Colorful history of films made in Venice California, and celebration of the otherwordly happenings in Venice and around the legendary Venice West Gallery (birthplace of the Beats), aka Sponto Gallery. Rare clips include: noted English architectural critic Reyner Banham on VENICE, historian Jeffrey Stanton, Crumby/Nucci Band & Joe Nucci, and the feature film ALMIGHTY FRED (1996, 90 minutes, aka THE MAN WHO WOULD BE FRED).  Directed by Bill Kelman, this hilarious comedy shot in Venice stars long time Venice resident Jeff Michalski (in person). Two brothers, down on their luck and in need of cash, cook up a scheme to create their own new religion. Their motto, See the Donut....Not the Hole, catches on beyond their wildest dreams... 

A tour de force of digital art, Where the Chocolate Mountains (2015, 55 min.) is a major new opus from Pat O’Neill, one of the all-time guiding lights of the Los Angeles avant-garde, whose pioneering use of the optical printer marked a creative breakthrough in composite image-making in cinema. Continuing in the vein of his renowned 35mm epics Water and Power (1989), Trouble in the Image (1996) and Decay of Fiction (2002), the founding CalArts faculty member combines haunting cinematography of the Chocolate Mountains along the border between California and Arizona—long used as a bombing range by the military—with footage shot in L.A., Mexico and Prague, intimate self-portraits, and recurring graphic motifs to create irrepressible, stunningly detailed streams of multilayered sight and sound. The new film is preceded by one of O’Neill early classic, 7362 (1967, 10 min.). In person: Pat O’Neill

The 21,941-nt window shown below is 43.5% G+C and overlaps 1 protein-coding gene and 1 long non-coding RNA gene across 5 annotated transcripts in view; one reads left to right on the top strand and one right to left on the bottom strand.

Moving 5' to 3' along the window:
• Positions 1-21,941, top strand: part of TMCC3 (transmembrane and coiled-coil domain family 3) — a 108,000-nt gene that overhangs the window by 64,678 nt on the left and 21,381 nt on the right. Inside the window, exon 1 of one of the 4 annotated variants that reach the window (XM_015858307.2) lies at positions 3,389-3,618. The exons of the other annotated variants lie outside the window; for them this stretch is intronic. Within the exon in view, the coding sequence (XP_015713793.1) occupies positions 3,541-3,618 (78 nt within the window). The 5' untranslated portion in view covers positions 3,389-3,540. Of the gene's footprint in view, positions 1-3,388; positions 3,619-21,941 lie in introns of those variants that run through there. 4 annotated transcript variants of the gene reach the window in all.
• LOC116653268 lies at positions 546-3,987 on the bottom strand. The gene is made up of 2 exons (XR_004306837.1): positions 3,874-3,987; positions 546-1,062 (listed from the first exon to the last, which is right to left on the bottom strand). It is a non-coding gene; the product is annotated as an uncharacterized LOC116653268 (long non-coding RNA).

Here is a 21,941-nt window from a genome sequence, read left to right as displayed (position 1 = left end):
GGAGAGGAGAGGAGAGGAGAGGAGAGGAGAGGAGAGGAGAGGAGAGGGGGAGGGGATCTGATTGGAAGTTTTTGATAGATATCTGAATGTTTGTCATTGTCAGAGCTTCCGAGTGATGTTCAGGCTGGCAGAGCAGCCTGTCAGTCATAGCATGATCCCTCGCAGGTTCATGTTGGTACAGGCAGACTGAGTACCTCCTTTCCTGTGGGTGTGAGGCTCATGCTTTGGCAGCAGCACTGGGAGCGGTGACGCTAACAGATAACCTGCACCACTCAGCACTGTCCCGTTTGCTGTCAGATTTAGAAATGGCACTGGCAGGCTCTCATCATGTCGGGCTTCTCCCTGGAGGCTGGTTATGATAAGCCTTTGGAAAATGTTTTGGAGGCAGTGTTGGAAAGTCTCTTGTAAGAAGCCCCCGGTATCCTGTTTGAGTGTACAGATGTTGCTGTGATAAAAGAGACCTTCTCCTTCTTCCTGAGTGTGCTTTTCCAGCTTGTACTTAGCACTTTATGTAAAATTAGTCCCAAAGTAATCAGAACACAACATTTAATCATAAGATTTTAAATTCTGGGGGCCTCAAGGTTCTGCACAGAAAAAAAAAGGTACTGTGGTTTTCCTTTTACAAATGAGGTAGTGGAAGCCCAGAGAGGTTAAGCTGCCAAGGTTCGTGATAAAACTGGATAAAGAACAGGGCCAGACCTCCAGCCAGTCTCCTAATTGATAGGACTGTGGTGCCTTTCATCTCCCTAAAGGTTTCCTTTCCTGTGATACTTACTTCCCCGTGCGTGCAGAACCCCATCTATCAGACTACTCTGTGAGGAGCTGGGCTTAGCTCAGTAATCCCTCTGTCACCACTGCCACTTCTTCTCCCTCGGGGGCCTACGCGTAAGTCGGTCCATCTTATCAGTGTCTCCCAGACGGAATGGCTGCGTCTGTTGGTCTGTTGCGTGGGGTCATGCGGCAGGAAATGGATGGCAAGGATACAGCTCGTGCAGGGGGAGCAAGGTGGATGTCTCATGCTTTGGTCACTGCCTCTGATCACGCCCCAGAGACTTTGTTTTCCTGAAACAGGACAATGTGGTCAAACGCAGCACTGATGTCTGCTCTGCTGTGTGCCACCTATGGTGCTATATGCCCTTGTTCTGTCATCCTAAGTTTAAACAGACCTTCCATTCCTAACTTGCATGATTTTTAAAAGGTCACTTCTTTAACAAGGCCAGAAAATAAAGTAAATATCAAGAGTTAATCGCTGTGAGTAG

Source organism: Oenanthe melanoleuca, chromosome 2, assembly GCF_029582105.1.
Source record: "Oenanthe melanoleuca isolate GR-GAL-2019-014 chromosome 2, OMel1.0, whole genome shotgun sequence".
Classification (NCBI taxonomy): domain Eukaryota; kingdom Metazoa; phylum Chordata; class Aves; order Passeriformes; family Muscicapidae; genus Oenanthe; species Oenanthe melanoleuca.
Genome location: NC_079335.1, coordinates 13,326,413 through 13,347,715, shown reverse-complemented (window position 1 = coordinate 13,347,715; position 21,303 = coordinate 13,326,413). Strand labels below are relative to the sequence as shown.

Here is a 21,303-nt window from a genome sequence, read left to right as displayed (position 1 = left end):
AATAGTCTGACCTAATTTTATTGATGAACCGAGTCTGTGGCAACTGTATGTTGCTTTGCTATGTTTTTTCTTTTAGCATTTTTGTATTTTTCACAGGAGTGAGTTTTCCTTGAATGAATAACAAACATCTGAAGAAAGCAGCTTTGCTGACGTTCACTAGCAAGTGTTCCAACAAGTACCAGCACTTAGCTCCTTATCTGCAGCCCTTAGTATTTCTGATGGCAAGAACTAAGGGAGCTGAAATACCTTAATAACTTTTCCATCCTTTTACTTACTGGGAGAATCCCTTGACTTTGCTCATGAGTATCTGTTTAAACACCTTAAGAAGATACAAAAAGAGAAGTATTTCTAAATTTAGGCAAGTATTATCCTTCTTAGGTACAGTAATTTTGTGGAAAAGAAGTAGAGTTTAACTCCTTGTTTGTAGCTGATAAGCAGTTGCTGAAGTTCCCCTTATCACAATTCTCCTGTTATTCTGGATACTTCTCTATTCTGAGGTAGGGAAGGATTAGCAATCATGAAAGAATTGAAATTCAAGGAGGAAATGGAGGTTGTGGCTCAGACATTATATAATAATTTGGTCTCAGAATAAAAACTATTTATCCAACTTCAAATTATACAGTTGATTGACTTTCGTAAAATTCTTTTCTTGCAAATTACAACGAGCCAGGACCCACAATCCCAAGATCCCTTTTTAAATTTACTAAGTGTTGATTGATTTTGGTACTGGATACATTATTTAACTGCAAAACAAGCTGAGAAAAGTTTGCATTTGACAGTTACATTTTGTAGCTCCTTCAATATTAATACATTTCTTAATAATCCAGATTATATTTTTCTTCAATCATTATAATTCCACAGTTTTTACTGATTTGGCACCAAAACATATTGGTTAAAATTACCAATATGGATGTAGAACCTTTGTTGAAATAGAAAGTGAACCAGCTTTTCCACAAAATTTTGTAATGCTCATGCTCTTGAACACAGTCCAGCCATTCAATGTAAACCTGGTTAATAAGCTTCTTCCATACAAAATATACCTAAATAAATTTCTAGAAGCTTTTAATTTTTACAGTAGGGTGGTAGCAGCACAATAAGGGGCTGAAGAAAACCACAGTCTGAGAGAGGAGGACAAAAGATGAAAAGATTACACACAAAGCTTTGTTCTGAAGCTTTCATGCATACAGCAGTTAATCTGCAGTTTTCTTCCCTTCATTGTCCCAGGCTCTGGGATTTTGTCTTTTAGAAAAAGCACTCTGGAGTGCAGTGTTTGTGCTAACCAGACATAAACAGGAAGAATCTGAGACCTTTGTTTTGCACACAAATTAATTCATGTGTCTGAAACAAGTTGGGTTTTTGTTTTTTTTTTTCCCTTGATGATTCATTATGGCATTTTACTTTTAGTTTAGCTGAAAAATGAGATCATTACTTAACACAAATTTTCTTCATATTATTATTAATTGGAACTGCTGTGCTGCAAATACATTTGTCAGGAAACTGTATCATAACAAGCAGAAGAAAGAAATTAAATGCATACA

Women in Motion: Marion Davies and Marvelous Mavens of Early Film Comedy
* The Gibson Goddess (1909) Starring Marion Leonard Screening of Vintage Films
* They Would Elope (1909) Starring Mary Pickford  
* Willful Peggy (1910) Starring Mary Pickford  
* Short & Spicy Skits from the Other Side of Hollywood: The Home Movies of William Randolph Hearst (1925) with Marion Davies 
Join the Malibu Coast Silent Film Orchestra for an evening of music and film celebrating the pioneering women behind four hilarious silent film shorts of the early 20th century. Marion Davies, Mary Pickford, and Marion Leonard were each extraordinary women in film who significantly changed and developed the art of filmmaking, business, human rights and resources, and the role of women as independent artists, all before American women obtained the right to vote.  Composer Maria Newman has composed new scores for each of these rare film shorts. The bold and versatile Malibu Coast Silent Film Orchestra makes its home at the Montgomery Arts House for Music and Architecture in Malibu, presenting live collaboration with vintage films of the silent era.

Against the tumultuous backdrop of Iran's 1953 CIA-backed coup d'état, the destinies of four women converge in a beautiful orchard garden, where they find independence, solace and companionship.

Youth of the Beast  (Japan, 1963)
(Yaju no Seishun)
Director Seijun Suzuki himself claims that 1963 was the year when he truly came into his own, and Youth of the Beast is one of his breakthroughs.  In his second collaboration with the director, Jo Shishido rampages through the movie, playing a disgraced ex-cop pitting two yakuza gangs against each other to avenge the death of a fellow officer.  As the double and triple crosses mount, Suzuki fills the frame with lurid colors, striking compositions and boldly theatrical effects that signal a director breaking away from genre material to forge a pulp art form all his own. 35mm, color, in Japanese with English subtitles, 91 min. Based on a novel by Haruhiko Oyabu.

Yumeji  (Japan, 1991)